Editors' ChoiceCardiovascular Disease

Genetic Risk Scores for Heart Disease: Useful or Useless?

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Science Translational Medicine  24 Feb 2010:
Vol. 2, Issue 20, pp. ec29
DOI: 10.1126/scitranslmed.3000982

Coronary artery disease continues to be a leading cause of death worldwide in spite of recent advances in prevention and treatment. In addition, current predictors of cardiovascular disease used in clinical practice—such as high cholesterol, obesity, and hypertension—fail to identify many individuals that ultimately develop this disease. Progress in predicting and understanding heart disease is clearly needed.

Now, Paynter et al. have assessed a large number of single nucleotide polymorphisms (SNPs) from the literature that have been linked to coronary artery disease through genome-wide association studies (GWASs). They gathered results from over 19,000 women, yielding 101 SNPs that were significantly associated with disease. From these data, they calculated a “genetic risk score” for each of these women and then compared it with their subsequent history of cardiovascular disease. Using two separate approaches, the investigators found that although higher risk scores were associated with a heightened risk for coronary artery disease, the genetic scores failed to incrementally add to the predictive ability of the risk factors currently used in clinical practice.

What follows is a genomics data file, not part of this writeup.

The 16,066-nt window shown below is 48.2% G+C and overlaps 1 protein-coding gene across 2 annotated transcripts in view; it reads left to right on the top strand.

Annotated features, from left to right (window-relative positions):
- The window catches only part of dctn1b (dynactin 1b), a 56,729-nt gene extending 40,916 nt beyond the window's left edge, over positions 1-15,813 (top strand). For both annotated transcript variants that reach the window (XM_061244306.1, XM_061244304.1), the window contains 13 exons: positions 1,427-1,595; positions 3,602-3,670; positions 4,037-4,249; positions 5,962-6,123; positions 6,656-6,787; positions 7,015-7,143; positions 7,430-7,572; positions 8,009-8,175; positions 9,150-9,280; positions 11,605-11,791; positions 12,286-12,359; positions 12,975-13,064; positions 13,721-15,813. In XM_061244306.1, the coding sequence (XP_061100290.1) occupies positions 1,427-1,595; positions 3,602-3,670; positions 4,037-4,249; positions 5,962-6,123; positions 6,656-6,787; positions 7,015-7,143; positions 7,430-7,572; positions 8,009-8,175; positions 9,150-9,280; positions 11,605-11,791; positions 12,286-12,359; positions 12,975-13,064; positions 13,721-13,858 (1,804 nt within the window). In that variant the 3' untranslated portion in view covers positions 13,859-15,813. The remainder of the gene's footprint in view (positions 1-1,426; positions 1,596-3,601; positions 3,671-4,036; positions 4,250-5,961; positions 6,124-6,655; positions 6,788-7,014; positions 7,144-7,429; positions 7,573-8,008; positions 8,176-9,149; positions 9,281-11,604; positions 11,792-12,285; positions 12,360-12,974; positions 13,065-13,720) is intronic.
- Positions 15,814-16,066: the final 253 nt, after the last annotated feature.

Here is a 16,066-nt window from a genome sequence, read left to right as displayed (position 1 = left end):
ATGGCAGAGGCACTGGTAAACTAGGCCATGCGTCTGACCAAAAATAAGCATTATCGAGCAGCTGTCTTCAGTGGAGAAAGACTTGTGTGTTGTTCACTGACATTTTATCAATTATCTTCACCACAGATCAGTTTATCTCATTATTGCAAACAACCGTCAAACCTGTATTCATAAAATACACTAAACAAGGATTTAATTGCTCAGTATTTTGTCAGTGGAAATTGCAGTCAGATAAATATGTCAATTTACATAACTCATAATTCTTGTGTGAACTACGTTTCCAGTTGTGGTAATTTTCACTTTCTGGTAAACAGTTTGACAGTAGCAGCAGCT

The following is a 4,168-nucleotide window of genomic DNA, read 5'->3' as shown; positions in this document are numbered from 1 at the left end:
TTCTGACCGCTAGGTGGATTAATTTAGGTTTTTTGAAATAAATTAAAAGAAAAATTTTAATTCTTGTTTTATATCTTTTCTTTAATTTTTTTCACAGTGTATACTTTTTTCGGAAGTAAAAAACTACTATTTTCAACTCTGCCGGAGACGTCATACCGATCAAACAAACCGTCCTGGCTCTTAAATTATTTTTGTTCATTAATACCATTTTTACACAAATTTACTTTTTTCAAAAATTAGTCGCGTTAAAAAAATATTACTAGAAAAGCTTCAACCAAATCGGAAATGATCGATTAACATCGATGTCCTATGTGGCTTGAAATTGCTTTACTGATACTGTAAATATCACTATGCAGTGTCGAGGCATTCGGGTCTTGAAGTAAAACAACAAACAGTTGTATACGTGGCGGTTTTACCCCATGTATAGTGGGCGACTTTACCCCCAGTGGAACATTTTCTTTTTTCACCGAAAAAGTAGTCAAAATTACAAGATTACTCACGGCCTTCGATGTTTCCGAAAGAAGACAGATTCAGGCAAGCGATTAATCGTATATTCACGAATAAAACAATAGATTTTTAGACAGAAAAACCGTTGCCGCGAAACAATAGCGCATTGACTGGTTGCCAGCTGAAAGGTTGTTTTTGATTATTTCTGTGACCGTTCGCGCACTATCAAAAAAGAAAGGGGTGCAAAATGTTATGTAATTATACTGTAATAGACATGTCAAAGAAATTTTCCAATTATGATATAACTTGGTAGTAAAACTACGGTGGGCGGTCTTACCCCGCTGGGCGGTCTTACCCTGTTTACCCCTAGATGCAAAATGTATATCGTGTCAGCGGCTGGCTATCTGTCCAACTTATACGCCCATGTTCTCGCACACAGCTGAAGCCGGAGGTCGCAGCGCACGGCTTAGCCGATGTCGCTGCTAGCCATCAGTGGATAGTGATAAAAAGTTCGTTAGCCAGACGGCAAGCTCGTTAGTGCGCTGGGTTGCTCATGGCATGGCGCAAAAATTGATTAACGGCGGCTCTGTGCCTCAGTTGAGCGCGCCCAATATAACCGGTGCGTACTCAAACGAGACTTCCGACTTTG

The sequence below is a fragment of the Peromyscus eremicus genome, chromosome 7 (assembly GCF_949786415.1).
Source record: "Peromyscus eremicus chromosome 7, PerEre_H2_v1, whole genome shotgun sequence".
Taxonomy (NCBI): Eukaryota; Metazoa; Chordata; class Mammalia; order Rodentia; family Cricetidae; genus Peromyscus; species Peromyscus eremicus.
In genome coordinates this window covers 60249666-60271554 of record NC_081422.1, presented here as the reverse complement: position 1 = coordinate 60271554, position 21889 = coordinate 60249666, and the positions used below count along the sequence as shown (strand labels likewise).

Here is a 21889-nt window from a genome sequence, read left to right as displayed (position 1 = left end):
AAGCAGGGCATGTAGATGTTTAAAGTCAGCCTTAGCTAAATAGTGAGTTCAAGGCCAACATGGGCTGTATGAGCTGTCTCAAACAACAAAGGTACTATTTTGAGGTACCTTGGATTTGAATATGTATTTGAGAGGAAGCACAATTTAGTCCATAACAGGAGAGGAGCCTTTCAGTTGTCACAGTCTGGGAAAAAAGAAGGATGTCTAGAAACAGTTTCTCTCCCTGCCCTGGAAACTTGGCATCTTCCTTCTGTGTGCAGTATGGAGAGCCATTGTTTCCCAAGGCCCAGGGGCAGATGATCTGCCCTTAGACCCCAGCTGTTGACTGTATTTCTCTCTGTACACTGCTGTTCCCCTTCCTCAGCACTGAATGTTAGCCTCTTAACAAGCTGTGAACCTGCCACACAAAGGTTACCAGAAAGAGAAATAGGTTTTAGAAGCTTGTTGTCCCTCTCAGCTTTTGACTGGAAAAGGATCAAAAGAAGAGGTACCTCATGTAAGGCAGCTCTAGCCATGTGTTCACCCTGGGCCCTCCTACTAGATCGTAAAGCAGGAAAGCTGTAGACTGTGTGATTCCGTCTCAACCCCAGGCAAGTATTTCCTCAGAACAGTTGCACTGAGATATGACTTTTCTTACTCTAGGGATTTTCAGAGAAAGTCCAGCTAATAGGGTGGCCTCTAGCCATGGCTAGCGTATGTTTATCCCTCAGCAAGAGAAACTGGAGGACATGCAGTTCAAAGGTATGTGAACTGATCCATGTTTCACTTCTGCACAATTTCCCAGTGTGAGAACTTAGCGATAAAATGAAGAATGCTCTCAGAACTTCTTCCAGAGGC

Several additional aspects of this study require mentioning. First, a family history of coronary artery disease continued to be predictive for the development of coronary artery disease even after adjustment for the traditional risk predictors, indicating genetic underpinnings of this disease that have yet to be fully defined. Second, many of the SNPs assessed in the study were from GWASs that used variable definitions for coronary artery disease, which would negatively affect the ability of any SNP to predict clinically significant phenotypes such as heart attack. Third, many of the common SNPs identified are likely not causative but may actually tag a region of the genome that harbors a rare functional genetic variant with a much greater effect on disease risk.

Going forward, we will need to evaluate both common (as done here) and rare genetic variants in carefully designed prospective studies before issuing a final verdict on the utility of genetic risk scores. Most important, although this study shows that we have not yet learned how to use heart disease–associated SNPs as risk predictors, SNPs nevertheless highlight pathways involved in disease that may lead to targeted therapeutic interventions in the future.

N. P. Paynter et al., Association between a literature-based genetic risk score and cardiovascular events in women. JAMA 303, 631–637 (2010). [Abstract]

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